Individuals with autism spectrum disorder (ASD) have been found to have a variety of sensory processing deficits. Here we report that maternal immune activation, a known factor for ASD, alters visual acuity in the offspring mice. By intraperitoneally injecting polyinosinic-polycytidylic acid (polyI:C) to induce maternal immune activation during embryonic days 10 to 14, we found that polyI:C treatment impairs visual acuity in young adult offspring mice as examined by their optomotor responses. Concurrently, polyI:C treatment suppresses retinogeniculate axon elimination, resulting in a high fraction of weak optical fibers innervating the relay neurons in the visual thalamus. The results link in-utero maternal inflammation to defective optical fiber pruning and arrested developmental strengthening of single optic fibers which may underlie impaired visual acuity.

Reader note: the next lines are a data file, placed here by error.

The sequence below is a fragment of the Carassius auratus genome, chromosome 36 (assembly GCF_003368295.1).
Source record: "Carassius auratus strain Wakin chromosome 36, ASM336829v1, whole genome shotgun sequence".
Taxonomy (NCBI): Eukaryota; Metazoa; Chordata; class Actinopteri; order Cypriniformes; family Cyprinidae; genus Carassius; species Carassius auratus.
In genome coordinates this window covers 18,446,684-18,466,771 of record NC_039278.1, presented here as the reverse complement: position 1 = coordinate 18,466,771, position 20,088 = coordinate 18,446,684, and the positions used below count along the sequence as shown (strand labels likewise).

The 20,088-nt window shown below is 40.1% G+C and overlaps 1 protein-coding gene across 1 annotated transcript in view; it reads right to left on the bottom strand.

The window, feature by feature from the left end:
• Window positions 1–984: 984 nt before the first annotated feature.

Keywords: Autism spectrum disorder; Maternal immune activation; Retinogeniculate axon pruning; Visual acuity.
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